First, the robot is commanded to a safe position which is at a known safe height as shown in Fig. 4(a). The robot is then commanded to move to position which is at an estimated distance from the desired probing point , along the normal to the surface at , (see Fig. 4(a)). While maintaining its orientation, the tool is commanded to move to position . The force and position data are constantly recorded as the robot moves from to . When the force sensor contacts the tissue surface, if the contact force exceeds a set threshold or if the probe penetrates more than a set depth , the robot is no longer moved. This ensures that the probing does not hurt the patient or cause any damage to the robot. Following this we retract the robot to position and then . Note that we do not record force and displacement data during the retraction process.
Next the recorded data is treated as input to the stiffness mapping algorithm similar to . There are two important steps of this algorithm: (i) baseline removal, (ii) stiffness calculation. Ideally, the force sensor reading should be zero when there is no contact between force sensor and the interest area. However, in reality there is always a small residue in the sensor readings even when there is no contact. Thus we find the mean sensor output value when the probe is at and then subtract all the subsequent measurements from this baseline force. For stiffness calculation, we use a standard RANSAC algorithm to find the best fit line between the y-axis (force sensor data) and x-axis (displacement data). As a result, the calculated regression coefficient indicates the changing rate of the contact force respect to a unit displacement, which can be used as the best approximation of stiffness value. Fig. 4(b) shows the nearly linear variation of force with displacement, justifying the use of slope of the best fit line as an approximation for the stiffness.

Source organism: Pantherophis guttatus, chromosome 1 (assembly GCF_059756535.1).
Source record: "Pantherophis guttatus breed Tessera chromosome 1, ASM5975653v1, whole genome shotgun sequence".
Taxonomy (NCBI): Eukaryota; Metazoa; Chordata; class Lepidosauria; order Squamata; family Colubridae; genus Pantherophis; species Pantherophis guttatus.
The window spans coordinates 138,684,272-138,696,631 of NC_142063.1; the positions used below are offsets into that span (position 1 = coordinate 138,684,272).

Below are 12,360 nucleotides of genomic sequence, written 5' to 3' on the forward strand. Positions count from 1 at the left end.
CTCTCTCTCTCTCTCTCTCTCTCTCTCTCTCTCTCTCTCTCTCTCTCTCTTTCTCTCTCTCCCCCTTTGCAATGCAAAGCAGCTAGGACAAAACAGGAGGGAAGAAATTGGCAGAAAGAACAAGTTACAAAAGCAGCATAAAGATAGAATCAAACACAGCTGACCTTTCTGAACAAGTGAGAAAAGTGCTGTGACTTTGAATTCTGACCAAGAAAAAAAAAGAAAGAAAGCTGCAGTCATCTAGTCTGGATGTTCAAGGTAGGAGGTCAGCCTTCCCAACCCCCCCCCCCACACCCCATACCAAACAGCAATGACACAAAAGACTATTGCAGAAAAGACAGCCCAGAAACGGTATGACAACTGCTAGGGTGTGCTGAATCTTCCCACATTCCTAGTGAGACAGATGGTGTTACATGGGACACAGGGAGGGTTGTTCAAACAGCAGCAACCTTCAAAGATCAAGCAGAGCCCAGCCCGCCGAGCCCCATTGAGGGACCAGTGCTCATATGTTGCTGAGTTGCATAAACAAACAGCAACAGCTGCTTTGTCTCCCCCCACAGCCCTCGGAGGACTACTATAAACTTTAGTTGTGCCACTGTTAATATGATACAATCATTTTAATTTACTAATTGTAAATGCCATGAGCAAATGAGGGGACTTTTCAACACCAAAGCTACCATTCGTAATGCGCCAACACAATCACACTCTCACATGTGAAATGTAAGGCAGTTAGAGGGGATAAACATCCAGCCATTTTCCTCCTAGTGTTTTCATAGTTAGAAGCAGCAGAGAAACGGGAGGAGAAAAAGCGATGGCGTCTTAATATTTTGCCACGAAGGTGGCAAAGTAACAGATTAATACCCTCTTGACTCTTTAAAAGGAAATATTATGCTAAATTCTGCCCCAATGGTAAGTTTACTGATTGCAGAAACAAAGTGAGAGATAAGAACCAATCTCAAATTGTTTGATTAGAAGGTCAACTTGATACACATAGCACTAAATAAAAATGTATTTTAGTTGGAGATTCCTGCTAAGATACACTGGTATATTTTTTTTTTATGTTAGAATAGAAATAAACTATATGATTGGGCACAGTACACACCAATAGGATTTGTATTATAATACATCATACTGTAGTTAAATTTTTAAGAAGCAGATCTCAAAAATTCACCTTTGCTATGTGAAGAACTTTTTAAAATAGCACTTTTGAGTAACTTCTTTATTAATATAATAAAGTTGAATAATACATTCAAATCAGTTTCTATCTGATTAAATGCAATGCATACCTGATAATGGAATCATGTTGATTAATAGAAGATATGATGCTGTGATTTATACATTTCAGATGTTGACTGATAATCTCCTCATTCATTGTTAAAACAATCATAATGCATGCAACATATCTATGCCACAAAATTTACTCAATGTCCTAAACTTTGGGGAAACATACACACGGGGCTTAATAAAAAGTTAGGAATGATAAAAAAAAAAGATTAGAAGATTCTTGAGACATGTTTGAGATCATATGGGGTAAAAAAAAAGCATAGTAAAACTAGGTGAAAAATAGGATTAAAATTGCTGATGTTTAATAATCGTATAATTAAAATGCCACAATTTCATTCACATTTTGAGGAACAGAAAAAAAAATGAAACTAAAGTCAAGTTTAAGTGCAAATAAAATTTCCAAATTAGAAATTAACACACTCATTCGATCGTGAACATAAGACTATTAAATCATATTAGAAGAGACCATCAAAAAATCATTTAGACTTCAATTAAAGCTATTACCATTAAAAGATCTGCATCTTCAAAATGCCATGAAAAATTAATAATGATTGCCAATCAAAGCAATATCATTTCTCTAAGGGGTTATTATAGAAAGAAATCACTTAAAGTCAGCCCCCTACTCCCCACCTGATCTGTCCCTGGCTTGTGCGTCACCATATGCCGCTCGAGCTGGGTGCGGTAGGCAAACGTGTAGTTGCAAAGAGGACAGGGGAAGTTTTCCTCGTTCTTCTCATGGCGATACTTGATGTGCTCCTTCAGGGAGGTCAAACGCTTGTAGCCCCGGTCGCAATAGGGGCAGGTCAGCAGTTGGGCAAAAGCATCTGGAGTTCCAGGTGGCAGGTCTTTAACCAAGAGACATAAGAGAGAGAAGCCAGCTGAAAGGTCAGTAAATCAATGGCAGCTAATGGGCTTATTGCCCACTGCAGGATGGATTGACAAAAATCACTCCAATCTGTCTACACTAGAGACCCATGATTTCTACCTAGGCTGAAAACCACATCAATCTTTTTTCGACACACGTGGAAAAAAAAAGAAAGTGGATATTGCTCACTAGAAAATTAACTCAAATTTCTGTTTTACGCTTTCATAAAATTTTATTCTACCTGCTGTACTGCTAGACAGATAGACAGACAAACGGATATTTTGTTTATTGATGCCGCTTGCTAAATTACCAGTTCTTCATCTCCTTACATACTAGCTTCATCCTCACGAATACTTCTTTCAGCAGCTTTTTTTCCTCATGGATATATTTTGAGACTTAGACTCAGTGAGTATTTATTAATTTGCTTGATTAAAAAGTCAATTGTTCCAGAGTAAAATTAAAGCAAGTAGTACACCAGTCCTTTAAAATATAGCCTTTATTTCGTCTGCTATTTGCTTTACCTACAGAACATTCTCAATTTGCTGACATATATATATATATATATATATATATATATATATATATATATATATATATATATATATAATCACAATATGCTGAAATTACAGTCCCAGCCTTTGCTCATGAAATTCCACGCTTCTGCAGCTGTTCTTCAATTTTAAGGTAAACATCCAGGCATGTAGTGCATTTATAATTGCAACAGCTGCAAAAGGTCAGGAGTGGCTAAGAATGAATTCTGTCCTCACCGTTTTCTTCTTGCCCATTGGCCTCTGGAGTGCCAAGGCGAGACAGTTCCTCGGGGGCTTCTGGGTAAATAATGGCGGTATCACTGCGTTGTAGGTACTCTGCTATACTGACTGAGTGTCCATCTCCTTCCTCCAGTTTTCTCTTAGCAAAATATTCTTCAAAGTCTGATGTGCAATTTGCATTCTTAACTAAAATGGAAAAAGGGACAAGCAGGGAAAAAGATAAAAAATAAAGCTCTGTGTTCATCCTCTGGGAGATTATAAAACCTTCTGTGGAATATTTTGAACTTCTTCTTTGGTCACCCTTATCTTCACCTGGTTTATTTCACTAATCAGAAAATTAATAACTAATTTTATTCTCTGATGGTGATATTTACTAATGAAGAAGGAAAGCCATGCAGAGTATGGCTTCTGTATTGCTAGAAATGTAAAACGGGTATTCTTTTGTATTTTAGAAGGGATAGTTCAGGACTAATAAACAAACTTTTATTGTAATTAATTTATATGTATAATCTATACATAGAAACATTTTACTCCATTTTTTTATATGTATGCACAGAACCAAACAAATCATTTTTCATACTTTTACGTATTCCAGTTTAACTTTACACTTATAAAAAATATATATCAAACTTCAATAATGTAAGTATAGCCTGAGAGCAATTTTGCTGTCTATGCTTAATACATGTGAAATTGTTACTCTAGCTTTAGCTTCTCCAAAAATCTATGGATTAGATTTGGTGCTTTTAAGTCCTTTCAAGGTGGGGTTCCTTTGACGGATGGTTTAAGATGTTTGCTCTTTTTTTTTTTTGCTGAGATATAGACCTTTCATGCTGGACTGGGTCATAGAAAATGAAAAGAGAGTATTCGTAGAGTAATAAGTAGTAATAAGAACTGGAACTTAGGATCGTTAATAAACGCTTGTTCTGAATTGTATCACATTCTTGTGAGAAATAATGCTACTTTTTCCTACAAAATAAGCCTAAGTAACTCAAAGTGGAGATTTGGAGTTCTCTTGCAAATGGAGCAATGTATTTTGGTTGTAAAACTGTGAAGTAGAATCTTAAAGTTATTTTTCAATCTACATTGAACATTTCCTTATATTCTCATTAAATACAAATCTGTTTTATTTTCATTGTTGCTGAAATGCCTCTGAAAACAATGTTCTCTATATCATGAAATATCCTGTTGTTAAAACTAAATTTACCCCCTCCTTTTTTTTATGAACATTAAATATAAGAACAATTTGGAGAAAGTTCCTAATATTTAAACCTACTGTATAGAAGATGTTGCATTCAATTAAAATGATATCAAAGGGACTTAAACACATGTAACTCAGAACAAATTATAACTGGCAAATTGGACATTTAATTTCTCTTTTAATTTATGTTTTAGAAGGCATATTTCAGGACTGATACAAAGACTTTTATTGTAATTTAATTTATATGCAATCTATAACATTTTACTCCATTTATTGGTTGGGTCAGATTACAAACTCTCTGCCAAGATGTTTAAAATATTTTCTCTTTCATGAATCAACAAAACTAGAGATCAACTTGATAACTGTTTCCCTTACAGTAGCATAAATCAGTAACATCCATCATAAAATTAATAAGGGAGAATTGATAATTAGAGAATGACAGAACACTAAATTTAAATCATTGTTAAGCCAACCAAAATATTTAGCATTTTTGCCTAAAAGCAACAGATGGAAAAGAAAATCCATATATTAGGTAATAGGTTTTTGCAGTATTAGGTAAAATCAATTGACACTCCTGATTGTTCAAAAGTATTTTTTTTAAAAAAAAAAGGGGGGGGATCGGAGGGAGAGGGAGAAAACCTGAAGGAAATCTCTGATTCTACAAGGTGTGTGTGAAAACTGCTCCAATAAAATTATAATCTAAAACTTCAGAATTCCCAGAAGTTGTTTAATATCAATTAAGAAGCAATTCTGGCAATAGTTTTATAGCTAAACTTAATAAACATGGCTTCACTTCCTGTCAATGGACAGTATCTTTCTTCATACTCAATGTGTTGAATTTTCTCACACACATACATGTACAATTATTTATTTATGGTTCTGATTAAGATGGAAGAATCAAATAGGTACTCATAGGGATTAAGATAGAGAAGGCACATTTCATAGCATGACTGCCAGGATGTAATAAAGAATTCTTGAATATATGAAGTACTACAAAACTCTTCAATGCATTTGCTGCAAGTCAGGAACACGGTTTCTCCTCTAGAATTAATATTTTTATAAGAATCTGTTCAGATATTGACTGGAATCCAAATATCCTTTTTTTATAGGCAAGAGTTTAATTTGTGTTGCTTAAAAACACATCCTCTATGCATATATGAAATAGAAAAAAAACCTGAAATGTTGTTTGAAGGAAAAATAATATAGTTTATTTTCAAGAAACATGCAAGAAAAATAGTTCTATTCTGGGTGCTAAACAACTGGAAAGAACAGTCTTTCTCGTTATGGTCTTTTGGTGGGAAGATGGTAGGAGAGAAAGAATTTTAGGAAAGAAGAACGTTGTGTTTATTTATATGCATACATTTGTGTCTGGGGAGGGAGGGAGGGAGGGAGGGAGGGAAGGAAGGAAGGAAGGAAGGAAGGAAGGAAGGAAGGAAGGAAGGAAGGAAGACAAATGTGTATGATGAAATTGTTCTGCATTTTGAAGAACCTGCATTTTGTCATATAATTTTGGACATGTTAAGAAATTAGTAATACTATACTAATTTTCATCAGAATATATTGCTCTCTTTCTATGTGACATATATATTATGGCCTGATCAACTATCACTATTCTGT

Iv-E Dynamic Image Overlay
The rendering of the overlays is done using the Visualization Toolkit (VTK). Two virtual 3D cameras are created to match the real cameras using the results of camera calibration. The pre-operative model is placed in virtual 3D space according to the camera-to-organ registration, , and rendered as a polygonal mesh from the perspective of each camera. These two renders are overlaid onto live video from the left and right camera feeds as their backgrounds.
These renderings are displayed in a GUI divided into three tabs. The first tab is for registration, which overlays the pre-operative model as described above and additionally allows the user to mask and segment the point cloud as described in Sec. IV-B. It also provides buttons to start and stop model registration. The second tab allows the user to select a region of interest (ROI) defined in a 2D UV texture map that represents a correspondence between pixels on a 2D image to 3D coordinates on the surface of the pre-operative model (see Fig. 4(c)). The third tab overlays the pre-operative model over the camera feeds and allows the user to set the opacity of the overlay using a slider at the bottom of the window.